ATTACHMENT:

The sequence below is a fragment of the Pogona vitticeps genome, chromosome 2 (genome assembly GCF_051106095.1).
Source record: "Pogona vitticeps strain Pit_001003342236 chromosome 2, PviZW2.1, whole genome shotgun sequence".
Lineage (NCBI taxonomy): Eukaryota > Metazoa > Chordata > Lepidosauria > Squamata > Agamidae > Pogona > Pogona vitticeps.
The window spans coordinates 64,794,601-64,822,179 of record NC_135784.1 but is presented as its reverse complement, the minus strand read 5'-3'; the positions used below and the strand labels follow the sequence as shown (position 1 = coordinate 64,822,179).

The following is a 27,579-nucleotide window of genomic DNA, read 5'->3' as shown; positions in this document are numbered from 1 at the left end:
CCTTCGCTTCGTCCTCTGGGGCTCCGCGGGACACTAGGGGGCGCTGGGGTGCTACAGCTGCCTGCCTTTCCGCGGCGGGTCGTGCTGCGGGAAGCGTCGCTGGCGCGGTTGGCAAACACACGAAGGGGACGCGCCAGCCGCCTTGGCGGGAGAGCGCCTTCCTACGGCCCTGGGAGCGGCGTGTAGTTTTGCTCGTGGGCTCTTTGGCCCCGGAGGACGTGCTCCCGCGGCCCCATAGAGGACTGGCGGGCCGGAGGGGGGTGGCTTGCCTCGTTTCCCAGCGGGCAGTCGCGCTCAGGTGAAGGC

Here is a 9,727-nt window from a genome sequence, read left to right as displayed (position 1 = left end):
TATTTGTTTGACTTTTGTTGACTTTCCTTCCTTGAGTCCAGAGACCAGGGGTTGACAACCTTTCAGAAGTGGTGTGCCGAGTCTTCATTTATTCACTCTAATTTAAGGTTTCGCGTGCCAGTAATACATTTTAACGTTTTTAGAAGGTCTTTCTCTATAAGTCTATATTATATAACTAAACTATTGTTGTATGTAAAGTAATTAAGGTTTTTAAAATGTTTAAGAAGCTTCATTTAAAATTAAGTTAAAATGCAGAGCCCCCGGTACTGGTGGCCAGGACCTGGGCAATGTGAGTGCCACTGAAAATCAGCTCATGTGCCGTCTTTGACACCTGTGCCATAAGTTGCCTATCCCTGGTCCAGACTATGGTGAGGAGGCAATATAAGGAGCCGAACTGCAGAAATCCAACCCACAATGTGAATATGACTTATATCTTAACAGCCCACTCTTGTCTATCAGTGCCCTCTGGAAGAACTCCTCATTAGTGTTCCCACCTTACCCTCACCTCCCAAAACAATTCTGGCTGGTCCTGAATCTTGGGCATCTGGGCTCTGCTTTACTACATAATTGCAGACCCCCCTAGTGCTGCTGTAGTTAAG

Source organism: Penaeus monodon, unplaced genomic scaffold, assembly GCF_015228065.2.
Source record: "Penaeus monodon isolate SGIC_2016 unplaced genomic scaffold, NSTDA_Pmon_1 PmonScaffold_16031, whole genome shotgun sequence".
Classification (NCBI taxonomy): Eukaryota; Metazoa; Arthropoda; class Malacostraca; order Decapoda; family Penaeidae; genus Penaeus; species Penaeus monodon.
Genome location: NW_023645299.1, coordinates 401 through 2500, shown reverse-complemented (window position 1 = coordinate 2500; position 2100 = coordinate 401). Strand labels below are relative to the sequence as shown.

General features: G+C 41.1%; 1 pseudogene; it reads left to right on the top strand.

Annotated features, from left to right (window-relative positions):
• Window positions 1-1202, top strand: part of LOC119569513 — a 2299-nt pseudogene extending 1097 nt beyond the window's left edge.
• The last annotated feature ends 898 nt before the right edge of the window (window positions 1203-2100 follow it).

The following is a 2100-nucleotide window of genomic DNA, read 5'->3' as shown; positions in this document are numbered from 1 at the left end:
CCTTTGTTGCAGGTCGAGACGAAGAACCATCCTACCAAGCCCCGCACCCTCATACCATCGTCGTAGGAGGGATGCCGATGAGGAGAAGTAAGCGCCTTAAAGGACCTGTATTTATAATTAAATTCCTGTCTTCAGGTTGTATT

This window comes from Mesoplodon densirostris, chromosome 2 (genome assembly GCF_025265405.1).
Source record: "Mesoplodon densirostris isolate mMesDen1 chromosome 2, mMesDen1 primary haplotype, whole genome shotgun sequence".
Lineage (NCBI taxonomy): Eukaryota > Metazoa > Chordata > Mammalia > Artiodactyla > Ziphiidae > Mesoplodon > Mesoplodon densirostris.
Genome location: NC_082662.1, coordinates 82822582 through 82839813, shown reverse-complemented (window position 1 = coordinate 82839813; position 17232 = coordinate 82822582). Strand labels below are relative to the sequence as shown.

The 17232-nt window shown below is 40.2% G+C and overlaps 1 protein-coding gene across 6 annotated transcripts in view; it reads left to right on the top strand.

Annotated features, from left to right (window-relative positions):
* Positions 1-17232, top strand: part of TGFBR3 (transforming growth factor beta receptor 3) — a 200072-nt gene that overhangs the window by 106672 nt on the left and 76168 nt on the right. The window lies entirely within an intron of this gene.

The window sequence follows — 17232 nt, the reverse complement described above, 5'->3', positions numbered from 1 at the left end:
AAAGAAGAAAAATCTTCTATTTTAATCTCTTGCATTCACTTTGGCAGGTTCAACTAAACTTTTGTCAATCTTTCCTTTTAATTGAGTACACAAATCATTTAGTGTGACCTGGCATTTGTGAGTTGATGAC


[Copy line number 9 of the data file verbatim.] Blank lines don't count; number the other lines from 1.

Source organism: Penaeus monodon, unplaced genomic scaffold, assembly GCF_015228065.2.